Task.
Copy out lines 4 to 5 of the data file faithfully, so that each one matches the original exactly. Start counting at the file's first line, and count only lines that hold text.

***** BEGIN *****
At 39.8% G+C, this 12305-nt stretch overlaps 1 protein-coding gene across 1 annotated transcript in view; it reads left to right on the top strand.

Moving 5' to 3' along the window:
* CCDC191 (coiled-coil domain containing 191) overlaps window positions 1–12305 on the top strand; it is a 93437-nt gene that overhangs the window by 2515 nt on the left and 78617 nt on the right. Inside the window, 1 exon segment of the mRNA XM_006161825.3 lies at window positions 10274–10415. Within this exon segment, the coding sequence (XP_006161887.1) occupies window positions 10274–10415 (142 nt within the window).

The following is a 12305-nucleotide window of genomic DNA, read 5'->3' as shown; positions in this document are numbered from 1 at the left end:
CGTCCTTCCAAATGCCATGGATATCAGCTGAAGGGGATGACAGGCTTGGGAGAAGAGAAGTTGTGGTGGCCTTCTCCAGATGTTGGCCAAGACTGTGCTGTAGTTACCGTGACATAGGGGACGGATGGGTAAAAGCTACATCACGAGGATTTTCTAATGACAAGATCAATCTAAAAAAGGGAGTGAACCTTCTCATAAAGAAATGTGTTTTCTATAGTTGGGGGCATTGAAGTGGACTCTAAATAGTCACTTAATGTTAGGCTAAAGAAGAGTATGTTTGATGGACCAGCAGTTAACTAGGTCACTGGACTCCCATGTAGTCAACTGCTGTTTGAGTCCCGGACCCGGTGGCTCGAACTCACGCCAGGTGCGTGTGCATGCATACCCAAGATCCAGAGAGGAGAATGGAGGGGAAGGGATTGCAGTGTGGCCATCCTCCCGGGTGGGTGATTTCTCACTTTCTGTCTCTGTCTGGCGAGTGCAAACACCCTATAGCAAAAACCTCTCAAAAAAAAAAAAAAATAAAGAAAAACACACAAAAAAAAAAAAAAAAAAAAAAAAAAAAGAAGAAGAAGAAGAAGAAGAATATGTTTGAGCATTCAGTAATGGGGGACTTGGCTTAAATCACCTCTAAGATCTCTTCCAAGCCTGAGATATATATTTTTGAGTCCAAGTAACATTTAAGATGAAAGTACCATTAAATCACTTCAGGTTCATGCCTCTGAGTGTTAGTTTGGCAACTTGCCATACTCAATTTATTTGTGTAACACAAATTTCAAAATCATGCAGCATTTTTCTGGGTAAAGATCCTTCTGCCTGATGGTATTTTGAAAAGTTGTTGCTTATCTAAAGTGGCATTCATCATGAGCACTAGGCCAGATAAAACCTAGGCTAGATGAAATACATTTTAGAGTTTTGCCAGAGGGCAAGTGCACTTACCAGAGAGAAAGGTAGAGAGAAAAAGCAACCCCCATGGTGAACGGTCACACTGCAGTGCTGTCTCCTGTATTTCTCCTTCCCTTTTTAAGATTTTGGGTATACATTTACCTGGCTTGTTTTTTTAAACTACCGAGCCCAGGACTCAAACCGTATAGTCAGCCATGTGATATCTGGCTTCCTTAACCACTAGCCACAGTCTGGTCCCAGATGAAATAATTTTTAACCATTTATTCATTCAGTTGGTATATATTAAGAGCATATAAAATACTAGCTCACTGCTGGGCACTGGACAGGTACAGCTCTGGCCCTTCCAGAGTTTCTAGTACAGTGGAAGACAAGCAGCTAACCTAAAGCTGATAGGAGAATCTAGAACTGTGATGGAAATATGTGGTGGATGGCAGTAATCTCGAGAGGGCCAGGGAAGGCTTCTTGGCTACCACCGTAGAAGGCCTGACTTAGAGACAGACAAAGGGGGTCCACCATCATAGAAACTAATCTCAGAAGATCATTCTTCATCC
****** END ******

The following is a 12305-nucleotide window of genomic DNA, read 5'->3' as shown; positions in this document are numbered from 1 at the left end:
CGTCCTTCCAAATGCCATGGATATCAGCTGAAGGGGATGACAGGCTTGGGAGAAGAGAAGTTGTGGTGGCCTTCTCCAGATGTTGGCCAAGACTGTGCTGTAGTTACCGTGACATAGGGGACGGATGGGTAAAAGCTACATCACGAGGATTTTCTAATGACAAGATCAATCTAAAAAAGGGAGTGAACCTTCTCATAAAGAAATGTGTTTTCTATAGTTGGGGGCATTGAAGTGGACTCTAAATAGTCACTTAATGTTAGGCTAAAGAAGAGTATGTTTGATGGACCAGCAGTTAACTAGGTCACTGGACTCCCATGTAGTCAACTGCTGTTTGAGTCCCGGACCCGGTGGCTCGAACTCACGCCAGGTGCGTGTGCATGCATACCCAAGATCCAGAGAGGAGAATGGAGGGGAAGGGATTGCAGTGTGGCCATCCTCCCGGGTGGGTGATTTCTCACTTTCTGTCTCTGTCTGGCGAGTGCAAACACCCTATAGCAAAAACCTCTCAAAAAAAAAAAAAAATAAAGAAAAACACACAAAAAAAAAAAAAAAAAAAAAAAAAAAAGAAGAAGAAGAAGAAGAAGAATATGTTTGAGCATTCAGTAATGGGGGACTTGGCTTAAATCACCTCTAAGATCTCTTCCAAGCCTGAGATATATATTTTTGAGTCCAAGTAACATTTAAGATGAAAGTACCATTAAATCACTTCAGGTTCATGCCTCTGAGTGTTAGTTTGGCAACTTGCCATACTCAATTTATTTGTGTAACACAAATTTCAAAATCATGCAGCATTTTTCTGGGTAAAGATCCTTCTGCCTGATGGTATTTTGAAAAGTTGTTGCTTATCTAAAGTGGCATTCATCATGAGCACTAGGCCAGATAAAACCTAGGCTAGATGAAATACATTTTAGAGTTTTGCCAGAGGGCAAGTGCACTTACCAGAGAGAAAGGTAGAGAGAAAAAGCAACCCCCATGGTGAACGGTCACACTGCAGTGCTGTCTCCTGTATTTCTCCTTCCCTTTTTAAGATTTTGGGTATACATTTACCTGGCTTGTTTTTTTAAACTACCGAGCCCAGGACTCAAACCGTATAGTCAGCCATGTGATATCTGGCTTCCTTAACCACTAGCCACAGTCTGGTCCCAGATGAAATAATTTTTAACCATTTATTCATTCAGTTGGTATATATTAAGAGCATATAAAATACTAGCTCACTGCTGGGCACTGGACAGGTACAGCTCTGGCCCTTCCAGAGTTTCTAGTACAGTGGAAGACAAGCAGCTAACCTAAAGCTGATAGGAGAATCTAGAACTGTGATGGAAATATGTGGTGGATGGCAGTAATCTCGAGAGGGCCAGGGAAGGCTTCTTGGCTACCACCGTAGAAGGCCTGACTTAGAGACAGACAAAGGGGGTCCACCATCATAGAAACTAATCTCAGAAGATCATTCTTCATCC